Name your bias.

It came to my mind when I was preparing a lecture about conscious and unconscious bias that it is way easier to understand the grounds of your judgements if you know how to name the factors that could cause them. There are many flavours of bias and we are usually concentrating only on few of them. I’d like to think that it is not because of our lack of empathy but rather because of our lack of awareness.

Let’s go together through some of them to increase our awareness.

Bias is defined as a prejudice in favour of or against one thing, person or group compared with another, usually in a way that’s considered to be unfair.

We have two base-types of bias:

Conscious bias is to be aware of your internal judgment and intentional behaviour.

Unconscious bias refers to being unaware of your internal prejudice and how they influence your behaviour or decisions. This type of bias is by definition hard to identify.  Unconscious biases are social stereotypes.

Within those two types of biases, there are many bias flavours.

Bias flavours

Affinity bias – occurs when you unconsciously prefer people who are similar to you.

And this is the first striking news right in the beginning. We all like people who are similar to us!!

This is just natural! We are naturally biased against people from outside of our social group. This mechanism helped us as mankind to survive, by teaching us to have limited trust in people from outside our tribe.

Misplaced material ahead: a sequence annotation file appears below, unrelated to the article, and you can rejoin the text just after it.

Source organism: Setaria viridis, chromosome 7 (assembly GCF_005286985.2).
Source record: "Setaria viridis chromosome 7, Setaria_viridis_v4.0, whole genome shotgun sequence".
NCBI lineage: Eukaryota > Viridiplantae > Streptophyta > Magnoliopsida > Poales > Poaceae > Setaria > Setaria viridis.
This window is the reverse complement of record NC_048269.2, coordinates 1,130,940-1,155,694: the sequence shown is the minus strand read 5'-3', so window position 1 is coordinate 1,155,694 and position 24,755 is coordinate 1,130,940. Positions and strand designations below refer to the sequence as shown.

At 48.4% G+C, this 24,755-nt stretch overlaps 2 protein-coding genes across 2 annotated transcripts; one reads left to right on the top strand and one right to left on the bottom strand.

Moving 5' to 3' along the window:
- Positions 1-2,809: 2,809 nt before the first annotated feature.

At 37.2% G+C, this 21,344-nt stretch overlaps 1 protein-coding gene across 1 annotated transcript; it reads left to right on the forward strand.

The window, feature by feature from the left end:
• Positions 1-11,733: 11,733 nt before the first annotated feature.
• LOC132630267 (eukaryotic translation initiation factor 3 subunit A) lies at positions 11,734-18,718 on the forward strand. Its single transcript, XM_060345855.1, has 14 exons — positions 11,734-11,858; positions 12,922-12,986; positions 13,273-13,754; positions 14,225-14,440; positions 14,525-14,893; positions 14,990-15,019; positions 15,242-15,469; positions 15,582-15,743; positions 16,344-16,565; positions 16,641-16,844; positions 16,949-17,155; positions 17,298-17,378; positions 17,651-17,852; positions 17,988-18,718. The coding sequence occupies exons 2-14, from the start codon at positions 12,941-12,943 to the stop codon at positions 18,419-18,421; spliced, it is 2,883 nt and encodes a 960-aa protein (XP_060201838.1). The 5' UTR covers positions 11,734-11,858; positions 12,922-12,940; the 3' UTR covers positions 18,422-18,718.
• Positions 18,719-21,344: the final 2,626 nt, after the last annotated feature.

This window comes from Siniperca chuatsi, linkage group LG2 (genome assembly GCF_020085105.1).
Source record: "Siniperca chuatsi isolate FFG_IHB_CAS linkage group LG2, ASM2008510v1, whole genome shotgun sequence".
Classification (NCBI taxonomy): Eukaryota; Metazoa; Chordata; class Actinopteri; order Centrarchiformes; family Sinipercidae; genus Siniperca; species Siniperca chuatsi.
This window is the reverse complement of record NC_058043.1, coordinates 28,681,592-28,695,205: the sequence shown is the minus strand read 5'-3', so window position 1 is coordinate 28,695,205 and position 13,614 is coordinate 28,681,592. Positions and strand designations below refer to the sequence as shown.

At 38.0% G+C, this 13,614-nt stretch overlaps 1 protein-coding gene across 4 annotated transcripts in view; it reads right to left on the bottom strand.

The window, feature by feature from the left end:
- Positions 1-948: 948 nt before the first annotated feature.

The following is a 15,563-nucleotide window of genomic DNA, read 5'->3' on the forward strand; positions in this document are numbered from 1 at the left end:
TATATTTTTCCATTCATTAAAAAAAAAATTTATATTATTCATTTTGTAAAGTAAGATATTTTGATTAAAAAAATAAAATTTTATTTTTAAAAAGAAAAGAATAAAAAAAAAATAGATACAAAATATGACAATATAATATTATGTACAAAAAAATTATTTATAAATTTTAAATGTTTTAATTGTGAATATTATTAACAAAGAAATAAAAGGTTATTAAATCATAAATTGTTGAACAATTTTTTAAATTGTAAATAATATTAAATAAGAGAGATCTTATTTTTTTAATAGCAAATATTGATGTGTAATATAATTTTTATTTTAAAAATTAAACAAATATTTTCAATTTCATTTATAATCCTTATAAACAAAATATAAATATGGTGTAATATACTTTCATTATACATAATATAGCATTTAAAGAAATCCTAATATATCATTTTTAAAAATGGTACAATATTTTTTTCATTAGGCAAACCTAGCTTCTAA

It is mentioned in the literature that even young children can develop a racial bias.

Babies make a distinction between those who are visually similar to people they are used to seeing.

Studies by researchers at the Ontario Institute for Studies in Education (OISE) at the University of Toronto and their collaborators suggested that babies in their first 6 months of life don’t seem to show any signs of racial bias. One study shows that in their 3rd month they seem to look at the pictures of the people of their own race slightly more often. In their 6-18 month, they seem to develop a prejudice in favour of their own race. This is most probably caused by the fact, that they see their parents (usually the same race) face and associate them with positive emotions and learning.